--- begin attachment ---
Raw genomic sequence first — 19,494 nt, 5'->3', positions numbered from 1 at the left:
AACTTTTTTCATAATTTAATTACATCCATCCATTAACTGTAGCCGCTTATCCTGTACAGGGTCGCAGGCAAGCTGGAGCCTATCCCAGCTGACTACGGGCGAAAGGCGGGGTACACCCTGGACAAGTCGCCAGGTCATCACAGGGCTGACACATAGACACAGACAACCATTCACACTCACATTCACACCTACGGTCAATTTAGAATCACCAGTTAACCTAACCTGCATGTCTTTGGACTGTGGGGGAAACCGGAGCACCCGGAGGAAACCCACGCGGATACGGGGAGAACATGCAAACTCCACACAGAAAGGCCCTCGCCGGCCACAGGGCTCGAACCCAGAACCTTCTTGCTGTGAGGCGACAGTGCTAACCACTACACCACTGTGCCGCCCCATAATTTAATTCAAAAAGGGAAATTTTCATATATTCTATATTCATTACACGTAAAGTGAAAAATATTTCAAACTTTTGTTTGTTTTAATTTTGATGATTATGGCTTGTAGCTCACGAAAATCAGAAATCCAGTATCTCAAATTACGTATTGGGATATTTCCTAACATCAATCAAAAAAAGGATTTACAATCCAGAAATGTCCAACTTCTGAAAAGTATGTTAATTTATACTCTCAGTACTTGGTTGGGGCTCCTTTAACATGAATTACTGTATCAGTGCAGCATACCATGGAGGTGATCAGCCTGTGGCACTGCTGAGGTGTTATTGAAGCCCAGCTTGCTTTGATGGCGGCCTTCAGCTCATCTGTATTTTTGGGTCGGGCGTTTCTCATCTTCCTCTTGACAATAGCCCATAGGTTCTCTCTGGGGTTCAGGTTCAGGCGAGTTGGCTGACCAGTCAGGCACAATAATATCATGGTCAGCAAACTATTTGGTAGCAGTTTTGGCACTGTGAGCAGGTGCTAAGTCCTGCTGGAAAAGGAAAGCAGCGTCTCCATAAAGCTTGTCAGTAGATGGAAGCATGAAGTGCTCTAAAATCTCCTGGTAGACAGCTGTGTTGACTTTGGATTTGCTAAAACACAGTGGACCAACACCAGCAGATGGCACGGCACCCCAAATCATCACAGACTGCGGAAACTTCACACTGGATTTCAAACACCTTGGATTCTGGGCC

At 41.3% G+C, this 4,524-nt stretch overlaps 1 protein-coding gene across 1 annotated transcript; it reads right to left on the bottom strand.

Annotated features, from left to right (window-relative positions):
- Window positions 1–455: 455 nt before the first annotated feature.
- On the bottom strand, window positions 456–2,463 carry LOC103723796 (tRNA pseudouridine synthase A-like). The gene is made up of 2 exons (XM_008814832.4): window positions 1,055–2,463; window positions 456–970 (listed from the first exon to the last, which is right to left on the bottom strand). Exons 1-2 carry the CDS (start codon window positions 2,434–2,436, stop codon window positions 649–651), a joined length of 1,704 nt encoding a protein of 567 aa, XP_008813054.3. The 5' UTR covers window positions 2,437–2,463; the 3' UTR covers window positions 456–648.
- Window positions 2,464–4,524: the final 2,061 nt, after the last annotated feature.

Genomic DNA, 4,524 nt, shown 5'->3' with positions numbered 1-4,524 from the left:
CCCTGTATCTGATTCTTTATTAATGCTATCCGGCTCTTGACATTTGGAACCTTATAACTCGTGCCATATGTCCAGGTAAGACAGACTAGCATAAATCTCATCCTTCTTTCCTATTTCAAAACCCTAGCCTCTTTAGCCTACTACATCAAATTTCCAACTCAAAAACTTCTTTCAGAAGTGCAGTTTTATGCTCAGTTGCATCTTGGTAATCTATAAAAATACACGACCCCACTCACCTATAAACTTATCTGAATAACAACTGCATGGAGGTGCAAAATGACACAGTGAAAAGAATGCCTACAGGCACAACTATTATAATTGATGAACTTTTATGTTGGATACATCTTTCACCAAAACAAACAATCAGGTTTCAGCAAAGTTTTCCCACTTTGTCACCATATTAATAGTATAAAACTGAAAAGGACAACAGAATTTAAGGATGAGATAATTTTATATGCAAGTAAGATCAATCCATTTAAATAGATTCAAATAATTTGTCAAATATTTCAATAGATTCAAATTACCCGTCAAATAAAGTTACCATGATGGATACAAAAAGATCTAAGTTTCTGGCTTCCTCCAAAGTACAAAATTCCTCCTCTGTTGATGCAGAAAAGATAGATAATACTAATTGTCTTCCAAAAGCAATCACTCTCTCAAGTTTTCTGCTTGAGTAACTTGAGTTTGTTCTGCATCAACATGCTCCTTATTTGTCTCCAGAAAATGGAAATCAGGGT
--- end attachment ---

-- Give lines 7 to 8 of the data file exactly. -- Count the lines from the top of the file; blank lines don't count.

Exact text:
- Window positions 2,464–4,524: the final 2,061 nt, after the last annotated feature.

Genomic DNA, 4,524 nt, shown 5'->3' with positions numbered 1-4,524 from the left: